Here’s a conundrum; if what you like most about Mumford and Sons is their mix of confessional singer-songwriter stuff with …Read Now
The Brit List: Five Great British Talent Show Contestants
A brief admission, so that you know my heart is pure. I don’t like TV talent shows. The part of a star’s progress during which they are taken from the unscrubbed reality of real life and thrust into (an oddly steroidal version of) the limelight is not the bit I like. Plus it’s a TV show, and therefore demands familiar songs done in a relatively familiar way, otherwise viewers will switch channels. This is a problem. Pop music is as much about fresh songs as it is about fresh singers.
Also, unless you’re showcasing a talent of rare distinction (and you can’t always have that, otherwise it wouldn’t be rare), most of time, the show’s narrative is devoted to an upward climb followed by a sharp fall, for every participant except the one who wins, and they don’t really get to show what they can do until the credits have rolled and the spin off single has fallen from the charts. That’s when I start to pay attention. It would, after all, be a pretty poor show if the last decade of reality pop talent shows had failed to unearth anyone decent whatsoever.
So, as it’s the American Idol finale this week, which means the possibility of a hot new star being unleashed on the world, and as this is also the week that sees 2010’s British X Factor winner Matt Cardle shopping around for a new record deal, here are five British acts who actually make Simon Cowell look good:
The second big British reality TV show was Pop Idol, following the documentary-style Pop Stars, which unearthed a cheesy pop band called Hear’Say, and a slightly less cheesy pop band called Liberty X, and a hugely cheesy singer called Darius. It’s fine that they were cheesy, of course. Pop has cheesy at it’s core the way a cheeseburger has. Anyway, Will Young was the winner of Pop Idol, and at first, despite a pleasingly tremulous voice, there were few signs that he was anything other than another cheesy singer from a TV show. Then came the songs – “Leave Right Now,” “All Time Love,” “Jealousy” – and the film roles.
There’s an argument to be put forward that the arrival of Girls Aloud not only raised the stakes for all reality pop, but all pop in general. It’s hard to overstate the impact of their debut single “Sound of the Underground” in pop, bearing in mind it was released at a time when indie had gone soft (Travis, Coldplay) and boybands and rappers ruled the roost. Where was the provence for surf-guitar and hard rumba rhythms? And they got BETTER, which is unheard of in modern pop.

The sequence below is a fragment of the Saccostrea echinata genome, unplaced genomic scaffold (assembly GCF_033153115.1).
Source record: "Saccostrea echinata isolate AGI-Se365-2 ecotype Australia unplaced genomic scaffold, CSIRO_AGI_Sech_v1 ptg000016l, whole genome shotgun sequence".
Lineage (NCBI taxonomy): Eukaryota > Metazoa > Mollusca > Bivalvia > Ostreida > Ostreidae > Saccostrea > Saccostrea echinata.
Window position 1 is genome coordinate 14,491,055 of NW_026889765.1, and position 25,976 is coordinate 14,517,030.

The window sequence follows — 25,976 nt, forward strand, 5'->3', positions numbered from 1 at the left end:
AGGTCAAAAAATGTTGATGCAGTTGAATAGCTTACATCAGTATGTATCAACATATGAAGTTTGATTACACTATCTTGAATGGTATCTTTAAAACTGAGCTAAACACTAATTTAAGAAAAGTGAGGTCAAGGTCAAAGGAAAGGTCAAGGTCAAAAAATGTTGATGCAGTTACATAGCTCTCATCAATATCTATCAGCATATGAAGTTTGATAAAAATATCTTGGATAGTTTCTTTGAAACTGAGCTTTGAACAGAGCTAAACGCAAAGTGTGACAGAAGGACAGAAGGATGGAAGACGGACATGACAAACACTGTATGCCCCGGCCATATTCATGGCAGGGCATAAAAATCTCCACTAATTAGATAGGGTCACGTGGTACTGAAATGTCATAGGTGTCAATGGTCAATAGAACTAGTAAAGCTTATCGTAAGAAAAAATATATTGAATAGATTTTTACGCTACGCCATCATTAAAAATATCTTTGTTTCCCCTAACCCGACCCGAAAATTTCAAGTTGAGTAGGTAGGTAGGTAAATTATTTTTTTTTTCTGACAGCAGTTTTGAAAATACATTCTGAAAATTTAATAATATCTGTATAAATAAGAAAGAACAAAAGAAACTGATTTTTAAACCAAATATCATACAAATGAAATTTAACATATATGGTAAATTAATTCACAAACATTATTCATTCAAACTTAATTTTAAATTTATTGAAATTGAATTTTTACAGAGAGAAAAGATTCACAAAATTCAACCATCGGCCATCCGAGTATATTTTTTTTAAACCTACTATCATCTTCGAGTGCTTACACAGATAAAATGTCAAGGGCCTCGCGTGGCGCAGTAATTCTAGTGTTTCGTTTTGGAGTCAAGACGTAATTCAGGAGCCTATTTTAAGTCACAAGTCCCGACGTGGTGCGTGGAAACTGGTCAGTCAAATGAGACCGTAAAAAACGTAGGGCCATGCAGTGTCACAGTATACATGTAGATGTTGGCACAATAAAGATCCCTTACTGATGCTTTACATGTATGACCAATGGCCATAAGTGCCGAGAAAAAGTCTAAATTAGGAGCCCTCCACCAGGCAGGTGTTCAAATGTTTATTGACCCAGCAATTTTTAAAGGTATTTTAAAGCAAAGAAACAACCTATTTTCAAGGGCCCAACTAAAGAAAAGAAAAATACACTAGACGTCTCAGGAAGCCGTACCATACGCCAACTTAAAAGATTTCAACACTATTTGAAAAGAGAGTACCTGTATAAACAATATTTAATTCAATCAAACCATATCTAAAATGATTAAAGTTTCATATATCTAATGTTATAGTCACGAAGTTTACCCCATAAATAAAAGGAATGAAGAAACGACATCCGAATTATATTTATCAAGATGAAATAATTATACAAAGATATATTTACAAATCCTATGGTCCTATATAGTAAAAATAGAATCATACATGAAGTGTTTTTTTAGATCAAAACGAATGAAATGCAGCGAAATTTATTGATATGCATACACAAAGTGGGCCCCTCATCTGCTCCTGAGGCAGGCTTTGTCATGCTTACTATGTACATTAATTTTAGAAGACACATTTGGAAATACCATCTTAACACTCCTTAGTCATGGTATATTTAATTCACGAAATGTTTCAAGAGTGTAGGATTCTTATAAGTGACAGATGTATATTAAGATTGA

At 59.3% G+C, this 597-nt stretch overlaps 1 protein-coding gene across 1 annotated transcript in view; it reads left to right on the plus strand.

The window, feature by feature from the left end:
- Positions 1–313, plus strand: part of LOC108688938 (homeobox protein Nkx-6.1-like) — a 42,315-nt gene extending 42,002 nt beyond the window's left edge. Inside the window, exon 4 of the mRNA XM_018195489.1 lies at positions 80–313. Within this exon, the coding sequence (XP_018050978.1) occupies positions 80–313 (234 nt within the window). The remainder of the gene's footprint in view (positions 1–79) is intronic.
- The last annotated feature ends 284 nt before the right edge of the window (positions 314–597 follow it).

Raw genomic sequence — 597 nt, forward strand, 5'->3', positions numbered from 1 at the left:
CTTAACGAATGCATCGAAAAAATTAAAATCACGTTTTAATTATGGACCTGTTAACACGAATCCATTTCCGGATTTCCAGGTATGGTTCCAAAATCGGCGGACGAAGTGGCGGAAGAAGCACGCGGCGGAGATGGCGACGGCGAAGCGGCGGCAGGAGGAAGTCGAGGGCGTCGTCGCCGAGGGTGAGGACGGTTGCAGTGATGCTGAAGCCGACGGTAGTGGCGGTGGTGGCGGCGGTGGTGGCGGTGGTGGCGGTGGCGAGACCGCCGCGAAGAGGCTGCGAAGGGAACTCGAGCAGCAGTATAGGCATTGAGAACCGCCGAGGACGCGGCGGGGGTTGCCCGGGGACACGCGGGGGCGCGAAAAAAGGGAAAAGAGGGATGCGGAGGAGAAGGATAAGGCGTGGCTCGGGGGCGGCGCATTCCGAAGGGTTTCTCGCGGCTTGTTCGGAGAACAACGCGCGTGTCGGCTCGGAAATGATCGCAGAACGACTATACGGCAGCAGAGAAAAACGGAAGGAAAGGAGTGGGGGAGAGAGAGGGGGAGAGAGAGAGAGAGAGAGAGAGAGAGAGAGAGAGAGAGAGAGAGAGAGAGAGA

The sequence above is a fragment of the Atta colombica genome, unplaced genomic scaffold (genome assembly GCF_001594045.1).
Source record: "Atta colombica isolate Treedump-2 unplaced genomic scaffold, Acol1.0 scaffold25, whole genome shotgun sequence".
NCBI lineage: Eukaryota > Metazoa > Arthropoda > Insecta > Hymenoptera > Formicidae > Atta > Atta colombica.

Leona, sadly, did not get better. But then she started from a fairly lofty perch. So extravagantly gifted a singer that her stint on The X Factor was characterized by a finger-drumming wait for her to win, she’s the sole reality TV discovery that has validated the format as an actual talent search in the UK (rather than an entertaining TV show about a talent search which does not actually have to unearth talent). And she came good on that early promise by releasing “Bleeding Love” and scoring a worldwide hit. OK, so she’s not exactly Iggy Pop in the character stakes, but then he’s not exactly Leona Lewis in the singing stakes. Swings, roundabouts…
Another worldwide phenomenon, albeit one which still feels enormously stage-managed, and not a little mean-spirited to boot. “OH MY GOD,” shrieked media organizations, dazzled by Simon Cowell’s cunningly bemused face “HOW CAN AN UGLY WOMAN BE TALENTED? DOESN’T SHE EVEN KNOW SHE SHOULD BE LAUGHABLY BAD? THIS IS BEYOND ALL UNDERSTANDING OF THE WORLD AS WE KNOW IT!!”
And of course, the game plan with SuBo seems to have been to keep her wheeling out the unusual cover versions, and to constantly emphasize the rags-to-riches life story (justifies the emphasis on her supposed ugliness, y’see), to try and milk those confounded expectations for as long as possible. Why, it’s almost as if no one has any faith in her ability to move people by singing alone.
Not the winners of their particular talent show either, Wand Erection came third to Matt Cardle in 2010, but have proven to be such an attractive proposition among post-Justin Bieber pop fans (who don’t really care who wins the X Factor) that they’ve effectively become Britain’s biggest pop export after Adele, or possibly third after Florence. Never the bride, is my point…
Who did we miss? Gareth Gates? Little Mix? Tell us here: